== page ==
Still, the true novelty in the Wolffian philosophy was its systematic form, which was the ideal that many philosophers of the time tried to achieve – and which haunted even the later German idealists. Of course, this systematicity was also the reason why Wolff became so scorned by later philosophers- it is easy to see the gaps in the argumentation and unwarranted presuppositions, when the ideas are at least presented in the form of an axiomatic system. Similar faults in Leibniz are more difficult to uncover, due to the fractured nature of his philosophy – although they do surface in his letters to other philosophers, such as Samuel Clarke, who dare to question the ultimate presuppositions of Leibnizian philosophy.

Still, it is probably this fragmentary character that has kept the name of Leibniz alive through the ages – everyone can find something to appreciate in his philosophy. In the days of German enlightenment he was seen as a mediator between atheistic materialism and irrational fideism. Although Kant was against traditional metaphysics, he still appreciated Leibnizian ideas on the capacities and limits of human knowledge. German idealists became fascinated by his insistence on life and consciousness constituting the fundamental essence of the world. Although Russell bewared grandiose philosophical theories, he could still praise Leibniz's logical works. And if philosophy for philosophy's sake loses the remnants of its former glory, I am sure someone will get excited of the idea of scientific circus.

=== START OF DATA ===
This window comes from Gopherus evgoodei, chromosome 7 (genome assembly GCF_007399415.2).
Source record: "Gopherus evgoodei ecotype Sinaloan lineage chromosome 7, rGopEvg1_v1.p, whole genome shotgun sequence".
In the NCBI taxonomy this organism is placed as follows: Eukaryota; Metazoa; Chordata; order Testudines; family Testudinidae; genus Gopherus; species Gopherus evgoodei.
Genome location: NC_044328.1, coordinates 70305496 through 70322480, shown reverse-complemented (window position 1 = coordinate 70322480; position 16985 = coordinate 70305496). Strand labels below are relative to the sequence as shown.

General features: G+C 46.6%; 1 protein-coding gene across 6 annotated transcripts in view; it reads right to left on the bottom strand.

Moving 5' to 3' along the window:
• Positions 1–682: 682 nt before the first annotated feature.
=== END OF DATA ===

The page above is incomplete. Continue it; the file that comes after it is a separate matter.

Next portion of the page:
So much for the digression on Leibniz. In next post, the regular schedule will continue with yet another book of Wolff, this time on ethics.

perjantai 10. helmikuuta 2012

Christian Wolff: Reasonable thoughts on God, world, and human soul, furthermore, of all things in general - The ultimate thing

When one for the first time hears Leibnizian principle of sufficient reason, it seems quite obvious and self-evident: of course, everything happens for a reason. But as Samuel Clarke was quick to notice, the innocent appearing principle could be used for smuggling substantial presuppositions behind our backs. For instance, Leibniz himself used the principle to justify the more uncertain principle of the identity of indiscernibles: God could not have created two exactly similar things, because God would have no ground for choosing the situations of the two things.

Wolff begins the chapter on natural theology by a similar abuse of the principle of sufficient reason. Theology itself is probably a familiar term to everyone, but what makes it natural? The answer is that natural theology is supposedly based on mere human reason, while the other type of theology – that is, revealed – is based on supposed divine revelation.